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News Flow is Thin and Will Stay So for the Remainder of the Day


US Treasuries tested sell-off lows on Friday after January producer price inflation delivered the third upset of the week when it comes to price developments. CPI inflation and import/export prices earlier on the week showed signs of sticky (services) inflation as well. The trio triggered a new big repricing in Fed policy rate expectations. The preferred market scenario for a first 25 bps rate cut switched from May to June after having been pushed from March to May earlier on the month following a stellar payrolls report. By the time of the May Fed policy meeting, the US central bank will only have two additional CPI reports (3 PCE deflators) at its disposal which is almost impossible to bring the longed-for confirmation that inflation is sustainably on a path towards the 2% inflation goal. More and more Fed members stick to their December views on the total amount of 2024 rate cuts as well. Fed Chair Powell was the first to do so prominently in the 60 Minutes interview with SF Fed Daly on Friday also confirming that three policy rate cuts for this year seems reasonable. Atlanta Fed Bostic is in the two rate cut camp with a first one expected only by July. US money markets continue shifting in the Fed’s direction with currently “only” 4 policy rate cuts discounted over the course of the year compared to six just a month ago. Daily changes on the US yield curve eventually ranged between +2.7 bps (30-yr) and +6.8 bps (2-yr). German yields followed the upward trajectory, ending 1.3 bps (30-yr) to 6.1 bps (2-yr) higher. European stock markets closed the final session of last week with small gains resulting from a good start (catch-up with WS on Thursday evening) whereas the unpleasant PPI release saddled US benchmarks with losses of up to 0.82% for Nasdaq. The dollar initially rallied from EUR/USD 1.0770 to 1.0730, but the move didn’t last despite the more fragile risk climate. EUR/USD is currently approaching resistance coming from the upper bound of the YTD downward trend channel around 1.0790. 

Chinese markets reopen following Lunar NY celebrations, but they don’t leave much traces on trading. Stock markets are slightly higher while CNY fixes almost bang in line with one week ago (USD/CNY 7.20 area). News flow is thin and that will stay so for the remainder of the day. Volumes are further reduced by the US public holiday (President’s Day), suggesting some sentiment-driven trading within existing technical ranges. Later this week, attention shifts to an ECB tracker of negotiated wages (tomorrow), Minutes of previous Fed (Wednesday) and ECB (Thursday) meetings and global February PMI’s (Thursday).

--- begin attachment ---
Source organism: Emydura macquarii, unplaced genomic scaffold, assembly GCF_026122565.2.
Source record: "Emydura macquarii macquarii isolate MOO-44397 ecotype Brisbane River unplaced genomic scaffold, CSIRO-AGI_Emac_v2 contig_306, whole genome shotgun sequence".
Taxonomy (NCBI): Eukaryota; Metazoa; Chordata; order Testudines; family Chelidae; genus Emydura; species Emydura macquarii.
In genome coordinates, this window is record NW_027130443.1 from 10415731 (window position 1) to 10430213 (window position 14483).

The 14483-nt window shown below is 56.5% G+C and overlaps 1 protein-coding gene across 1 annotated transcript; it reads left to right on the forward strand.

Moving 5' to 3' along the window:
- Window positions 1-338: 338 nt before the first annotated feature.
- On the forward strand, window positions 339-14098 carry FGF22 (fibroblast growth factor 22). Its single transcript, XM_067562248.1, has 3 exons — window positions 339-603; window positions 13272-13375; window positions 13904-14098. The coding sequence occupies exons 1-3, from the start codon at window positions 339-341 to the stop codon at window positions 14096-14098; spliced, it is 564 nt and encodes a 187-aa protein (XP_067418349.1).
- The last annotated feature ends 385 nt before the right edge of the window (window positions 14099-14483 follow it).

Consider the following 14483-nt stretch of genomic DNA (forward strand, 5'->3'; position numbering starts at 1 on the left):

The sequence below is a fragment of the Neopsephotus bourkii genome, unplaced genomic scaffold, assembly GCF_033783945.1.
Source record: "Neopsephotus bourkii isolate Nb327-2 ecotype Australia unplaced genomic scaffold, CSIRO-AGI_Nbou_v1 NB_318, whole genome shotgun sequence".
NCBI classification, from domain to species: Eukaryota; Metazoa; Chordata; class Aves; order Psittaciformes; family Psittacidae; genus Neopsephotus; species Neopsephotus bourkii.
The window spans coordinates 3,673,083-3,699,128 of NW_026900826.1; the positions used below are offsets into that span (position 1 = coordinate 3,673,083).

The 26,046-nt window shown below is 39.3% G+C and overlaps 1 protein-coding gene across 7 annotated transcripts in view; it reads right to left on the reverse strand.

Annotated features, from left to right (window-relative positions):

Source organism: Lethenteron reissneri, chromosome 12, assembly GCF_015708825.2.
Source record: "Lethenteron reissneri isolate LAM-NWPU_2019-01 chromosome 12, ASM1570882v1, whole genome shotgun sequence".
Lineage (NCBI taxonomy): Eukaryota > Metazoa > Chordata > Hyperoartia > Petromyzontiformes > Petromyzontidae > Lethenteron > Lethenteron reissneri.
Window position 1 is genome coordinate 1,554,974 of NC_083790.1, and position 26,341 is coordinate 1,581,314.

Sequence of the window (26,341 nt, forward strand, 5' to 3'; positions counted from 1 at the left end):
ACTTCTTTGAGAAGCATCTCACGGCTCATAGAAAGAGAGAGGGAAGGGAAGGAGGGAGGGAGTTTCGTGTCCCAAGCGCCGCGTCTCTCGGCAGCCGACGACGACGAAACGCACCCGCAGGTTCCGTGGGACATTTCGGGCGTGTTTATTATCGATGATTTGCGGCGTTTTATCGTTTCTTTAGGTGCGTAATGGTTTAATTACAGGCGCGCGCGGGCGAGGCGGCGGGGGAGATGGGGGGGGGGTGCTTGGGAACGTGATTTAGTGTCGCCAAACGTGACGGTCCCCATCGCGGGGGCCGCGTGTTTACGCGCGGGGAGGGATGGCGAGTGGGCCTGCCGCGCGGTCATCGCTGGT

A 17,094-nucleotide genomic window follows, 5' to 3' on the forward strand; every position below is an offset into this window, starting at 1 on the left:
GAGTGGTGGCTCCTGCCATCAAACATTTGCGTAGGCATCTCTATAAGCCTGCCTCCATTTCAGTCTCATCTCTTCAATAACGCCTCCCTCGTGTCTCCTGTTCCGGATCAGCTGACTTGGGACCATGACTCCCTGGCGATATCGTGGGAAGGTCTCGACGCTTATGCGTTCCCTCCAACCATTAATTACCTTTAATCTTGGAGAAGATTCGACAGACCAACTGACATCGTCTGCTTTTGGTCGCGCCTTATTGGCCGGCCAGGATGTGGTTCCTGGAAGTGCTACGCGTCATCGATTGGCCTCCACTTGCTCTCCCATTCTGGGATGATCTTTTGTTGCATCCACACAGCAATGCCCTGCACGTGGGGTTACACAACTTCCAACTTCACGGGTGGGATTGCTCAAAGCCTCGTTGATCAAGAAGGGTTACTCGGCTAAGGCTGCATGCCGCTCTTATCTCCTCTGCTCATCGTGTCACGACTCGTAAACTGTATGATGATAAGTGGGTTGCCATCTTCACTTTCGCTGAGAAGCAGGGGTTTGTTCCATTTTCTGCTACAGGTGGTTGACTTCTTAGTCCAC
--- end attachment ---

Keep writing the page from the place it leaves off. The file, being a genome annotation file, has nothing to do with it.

News & Views

Rating agency Fitch affirmed Belgium’s AA- rating with a negative outlook. The negative outlook reflects the risk that fiscal consolidation might be insufficient to achieve debt stabilization over the medium term. The country’s budget deficit should narrow gradually to 3.5% of GDP from 4.3% in 2023 as Fitch expects structural fiscal adjustments of 0.5% of GDP per year. However, this is counterbalanced by rising age-related budgetary costs and rising interest rate expenditures. Belgium is likely to be placed under the EU’s Excessive deficit procedure this year. Fitch sees the Belgian debt to GDP ratio at 107.5% in 2027 from 105.3% end 2023. The rating agency also mentions political uncertainty related to the outcome of the June 9 2024 elections. The risk of a prolonged political standstill could push back the budget preparation and progress on consolidation. Belgium’s 2024 growth is expected at 0.8% in 2024 down from 1.5% in 2023, with especially a negative contribution from net exports weighing on growth.

French Finance Minister Le Maire downwardly revised the country’s growth forecast to 1% from 1.4%. Geopolitical tensions (Ukraine, Middle East) and poor economic growth in China and Germany are mentioned as reasons for the downgrade. The government also announced plans to cut spending by €10bn. The actions should keep the country on track to reduce the budget deficit to 4.4% of GDP this year (from 4.9%). Le Maire vowed that the measures would not result in increasing taxes. The government is keeping open the option of implementing a supplementary budget in summer, depending on the economic circumstances and the political situation.

KBC Bank
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This non-exhaustive information is based on short-term forecasts for expected developments on the financial markets. KBC Bank cannot guarantee that these forecasts will materialize and cannot be held liable in any way for direct or consequential loss arising from any use of this document or its content. The document is not intended as personalized investment advice and does not constitute a recommendation to buy, sell or hold investments described herein. Although information has been obtained from and is based upon sources KBC believes to be reliable, KBC does not guarantee the accuracy of this information, which may be incomplete or condensed. All opinions and estimates constitute a KBC judgment as of the data of the report and are subject to change without notice.

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